Let's talk Latin America

Calling out injustice

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In 1990s Peru, hundreds of thousands of the country’s inhabitants were forcibly sterilised and their outcry silenced. Features editor Georgina Turner tells us about an innovative project addressing this historical injustice.

On the 10th December 2015 Dr Matthew Brown and Dr Karen Tucker of the University of Bristol officially launched a project, in association with London’s Chaka Studio, that they have been developing over the last few years. The Quipu Project (or Proyecto Quipu) is an online database of testimonies on the atrocious events that took place in 1990s Peru under President Fujimori. Over the course of the decade, 272,000 women and 21,000 men were sterilised in the country, without their consent. Almost 20 years later, this project amplifies the voices of those who have been repeatedly silenced and denied justice and reparations, and hopes to be a powerful resource, particularly as Fujimori’s daughter, Keiko Fujimori, is currently the favourite to win the Peruvian presidential elections to be held in April. The upcoming elections have provided a platform for the discussion of human rights violations, and the testimonies uploaded onto the website will, it is hoped, be irrefutable evidence of the injustice carried out under a country-wide governmental scheme.

In 1995, Fujimori was the only male head of State to attend the World Conference on Women in Beijing, where he presented himself as a defender of women’s rights. “Poverty has a female face,” he stated in his speech. “Poverty in our countries hits women twice as hard in times of crisis.” He declared that the time had come to abandon schemes that had hindered the full development of women, and to “lay the ground for full citizenship for women, with the same rights and opportunities that already exist for men. No more, no less.” This outcry over gender justice entailed the enforcing of laws that made any violence against women illegal, and a commitment to ensuring that the benefits of the growing national economy were felt by the lower sectors of society, particularly women. During his speech at this conference, Fujimori announced Peru’s then-recent law allowing voluntary vasectomies and fallopian tube ligation as contraceptive methods. This was part of a social development policy for social development and the fight against poverty, “an integral part of family planning” that he claimed would give women the power to control their families and states of poverty with dignity. He claimed that his government would make special efforts to improve the quality of education and to eradicate illiteracy in the country.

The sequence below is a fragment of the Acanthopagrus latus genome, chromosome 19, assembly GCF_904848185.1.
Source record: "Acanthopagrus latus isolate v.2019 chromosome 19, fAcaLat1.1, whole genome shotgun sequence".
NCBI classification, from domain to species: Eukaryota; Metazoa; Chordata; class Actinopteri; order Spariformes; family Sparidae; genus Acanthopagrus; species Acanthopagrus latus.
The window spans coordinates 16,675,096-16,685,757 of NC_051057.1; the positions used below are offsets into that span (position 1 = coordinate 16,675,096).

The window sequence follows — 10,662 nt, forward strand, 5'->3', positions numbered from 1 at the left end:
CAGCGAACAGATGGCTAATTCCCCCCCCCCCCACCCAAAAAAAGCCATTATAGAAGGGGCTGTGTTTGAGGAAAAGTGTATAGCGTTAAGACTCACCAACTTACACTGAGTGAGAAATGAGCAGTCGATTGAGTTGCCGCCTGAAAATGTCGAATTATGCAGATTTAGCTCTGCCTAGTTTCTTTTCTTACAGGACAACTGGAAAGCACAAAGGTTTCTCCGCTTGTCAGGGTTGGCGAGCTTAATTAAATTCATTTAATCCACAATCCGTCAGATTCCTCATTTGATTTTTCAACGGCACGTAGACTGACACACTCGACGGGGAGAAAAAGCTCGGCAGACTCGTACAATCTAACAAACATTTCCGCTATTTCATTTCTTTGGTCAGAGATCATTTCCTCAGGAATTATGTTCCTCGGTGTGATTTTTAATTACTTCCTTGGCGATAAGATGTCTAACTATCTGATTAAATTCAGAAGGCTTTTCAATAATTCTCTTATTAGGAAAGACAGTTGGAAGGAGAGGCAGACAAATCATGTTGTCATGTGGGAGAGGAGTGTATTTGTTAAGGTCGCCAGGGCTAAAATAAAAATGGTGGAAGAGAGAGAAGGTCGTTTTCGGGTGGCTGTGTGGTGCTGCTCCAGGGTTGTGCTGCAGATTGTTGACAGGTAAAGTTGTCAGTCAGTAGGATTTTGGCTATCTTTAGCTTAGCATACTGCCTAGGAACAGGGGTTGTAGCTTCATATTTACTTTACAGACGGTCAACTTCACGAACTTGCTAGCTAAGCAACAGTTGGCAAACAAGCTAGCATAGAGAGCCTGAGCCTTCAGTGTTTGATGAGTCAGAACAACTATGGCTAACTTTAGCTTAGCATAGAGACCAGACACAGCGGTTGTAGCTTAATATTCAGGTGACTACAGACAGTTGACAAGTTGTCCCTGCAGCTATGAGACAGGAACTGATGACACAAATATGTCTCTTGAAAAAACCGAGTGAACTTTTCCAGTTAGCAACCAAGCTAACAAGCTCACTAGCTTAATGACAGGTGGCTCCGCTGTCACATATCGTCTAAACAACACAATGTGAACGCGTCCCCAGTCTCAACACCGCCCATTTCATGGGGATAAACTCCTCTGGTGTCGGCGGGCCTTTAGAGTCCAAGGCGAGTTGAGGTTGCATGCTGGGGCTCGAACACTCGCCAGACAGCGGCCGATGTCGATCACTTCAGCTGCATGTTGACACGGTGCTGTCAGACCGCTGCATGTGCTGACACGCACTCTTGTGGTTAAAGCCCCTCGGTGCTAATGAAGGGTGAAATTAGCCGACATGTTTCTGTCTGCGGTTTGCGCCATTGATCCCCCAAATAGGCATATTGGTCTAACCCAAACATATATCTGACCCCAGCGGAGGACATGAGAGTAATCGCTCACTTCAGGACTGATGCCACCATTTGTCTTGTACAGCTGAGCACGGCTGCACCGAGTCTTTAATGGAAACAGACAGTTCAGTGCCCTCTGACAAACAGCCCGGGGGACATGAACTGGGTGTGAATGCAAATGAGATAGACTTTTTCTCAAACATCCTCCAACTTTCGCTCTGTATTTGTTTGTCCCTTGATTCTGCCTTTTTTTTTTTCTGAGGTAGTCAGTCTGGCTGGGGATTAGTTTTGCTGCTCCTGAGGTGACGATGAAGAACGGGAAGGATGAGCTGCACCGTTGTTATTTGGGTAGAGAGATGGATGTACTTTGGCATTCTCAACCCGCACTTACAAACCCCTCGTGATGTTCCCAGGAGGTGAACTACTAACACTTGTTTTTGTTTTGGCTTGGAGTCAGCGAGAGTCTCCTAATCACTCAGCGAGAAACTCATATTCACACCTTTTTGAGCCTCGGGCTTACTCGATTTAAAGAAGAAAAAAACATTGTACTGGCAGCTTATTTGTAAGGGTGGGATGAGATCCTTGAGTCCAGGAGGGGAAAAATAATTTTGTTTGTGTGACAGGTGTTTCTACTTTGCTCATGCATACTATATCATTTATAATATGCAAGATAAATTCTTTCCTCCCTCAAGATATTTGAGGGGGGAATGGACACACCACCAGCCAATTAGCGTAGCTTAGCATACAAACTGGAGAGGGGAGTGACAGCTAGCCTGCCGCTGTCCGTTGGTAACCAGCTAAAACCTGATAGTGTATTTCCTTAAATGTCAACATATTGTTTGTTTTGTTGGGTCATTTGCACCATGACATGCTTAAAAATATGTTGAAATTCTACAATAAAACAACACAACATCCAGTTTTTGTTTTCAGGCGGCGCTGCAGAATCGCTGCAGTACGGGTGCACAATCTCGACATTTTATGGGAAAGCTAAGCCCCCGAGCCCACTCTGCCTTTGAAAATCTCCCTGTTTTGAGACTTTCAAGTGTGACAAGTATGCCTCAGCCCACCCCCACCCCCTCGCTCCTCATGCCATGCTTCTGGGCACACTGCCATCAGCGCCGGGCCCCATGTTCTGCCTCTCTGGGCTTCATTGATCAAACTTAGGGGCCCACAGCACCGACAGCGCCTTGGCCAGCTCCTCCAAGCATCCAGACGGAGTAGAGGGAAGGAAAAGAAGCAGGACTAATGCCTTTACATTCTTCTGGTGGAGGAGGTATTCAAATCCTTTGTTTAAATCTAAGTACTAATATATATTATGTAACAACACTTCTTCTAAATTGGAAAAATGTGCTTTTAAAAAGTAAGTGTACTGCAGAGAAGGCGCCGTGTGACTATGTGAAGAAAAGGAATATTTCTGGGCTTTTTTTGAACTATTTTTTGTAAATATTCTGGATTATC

Alberto Fujimori in October 1998/ Photo Illegitimate Barrister, Wikicommons

However, it is now clear that the passing of this law that Fujimori presented as something that would empower women was in fact used to do precisely the opposite. Hospitals and doctors were given target numbers of sterilisations, and it has become apparent that this led to an alarming number of forced sterilisations. Many were carried out against the will of those undergoing the operation so that the doctors would meet their quotas. The results are horrific. Many of the women who were victims of this policy in the 1990s still complain of physical pain and discomfort, and for many the psychological and social impact has been even worse. Some have struggled to regain their original roles within their communities. Many feel they have been tricked and resent the complete lack of justice surrounding the circumstances. There are accounts of husbands disowning their wives who can no longer bear their children. The forced sterilisations were largely carried out in remote, rural communities, often where the first language is not Spanish, so the victims were more easily manipulated by the surrounding hospitals. Typically, these are Peruvians that possess little or no power and standing in society, so their stories have never before been heard at a national level, meaning the majority of Peruvians knew nothing about it. Even now, their voices are rarely heard and the government has still not acknowledged their claims, or indeed done anything to provide reparations for them.